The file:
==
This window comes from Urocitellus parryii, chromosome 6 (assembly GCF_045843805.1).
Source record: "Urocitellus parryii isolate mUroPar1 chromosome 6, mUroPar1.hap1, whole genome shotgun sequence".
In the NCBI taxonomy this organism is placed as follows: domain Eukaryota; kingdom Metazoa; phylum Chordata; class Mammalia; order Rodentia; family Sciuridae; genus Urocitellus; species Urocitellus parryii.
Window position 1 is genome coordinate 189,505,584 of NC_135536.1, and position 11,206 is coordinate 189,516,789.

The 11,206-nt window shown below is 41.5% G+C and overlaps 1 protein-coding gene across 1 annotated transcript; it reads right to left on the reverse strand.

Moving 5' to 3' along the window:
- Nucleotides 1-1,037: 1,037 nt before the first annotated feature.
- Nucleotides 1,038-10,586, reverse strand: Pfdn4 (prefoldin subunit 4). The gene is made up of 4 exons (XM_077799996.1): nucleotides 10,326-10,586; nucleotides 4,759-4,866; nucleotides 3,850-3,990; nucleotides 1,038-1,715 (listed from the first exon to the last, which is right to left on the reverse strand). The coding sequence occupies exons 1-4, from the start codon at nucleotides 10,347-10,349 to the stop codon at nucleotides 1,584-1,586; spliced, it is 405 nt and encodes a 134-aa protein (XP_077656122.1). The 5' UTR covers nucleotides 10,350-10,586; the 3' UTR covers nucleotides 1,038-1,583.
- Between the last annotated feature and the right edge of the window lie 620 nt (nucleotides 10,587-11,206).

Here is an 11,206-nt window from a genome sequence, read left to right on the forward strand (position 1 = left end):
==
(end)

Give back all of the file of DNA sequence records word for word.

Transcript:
This window comes from Urocitellus parryii, chromosome 6 (assembly GCF_045843805.1).
Source record: "Urocitellus parryii isolate mUroPar1 chromosome 6, mUroPar1.hap1, whole genome shotgun sequence".
In the NCBI taxonomy this organism is placed as follows: domain Eukaryota; kingdom Metazoa; phylum Chordata; class Mammalia; order Rodentia; family Sciuridae; genus Urocitellus; species Urocitellus parryii.
Window position 1 is genome coordinate 189,505,584 of NC_135536.1, and position 11,206 is coordinate 189,516,789.

The 11,206-nt window shown below is 41.5% G+C and overlaps 1 protein-coding gene across 1 annotated transcript; it reads right to left on the reverse strand.

Moving 5' to 3' along the window:
- Nucleotides 1-1,037: 1,037 nt before the first annotated feature.
- Nucleotides 1,038-10,586, reverse strand: Pfdn4 (prefoldin subunit 4). The gene is made up of 4 exons (XM_077799996.1): nucleotides 10,326-10,586; nucleotides 4,759-4,866; nucleotides 3,850-3,990; nucleotides 1,038-1,715 (listed from the first exon to the last, which is right to left on the reverse strand). The coding sequence occupies exons 1-4, from the start codon at nucleotides 10,347-10,349 to the stop codon at nucleotides 1,584-1,586; spliced, it is 405 nt and encodes a 134-aa protein (XP_077656122.1). The 5' UTR covers nucleotides 10,350-10,586; the 3' UTR covers nucleotides 1,038-1,583.
- Between the last annotated feature and the right edge of the window lie 620 nt (nucleotides 10,587-11,206).

Here is an 11,206-nt window from a genome sequence, read left to right on the forward strand (position 1 = left end):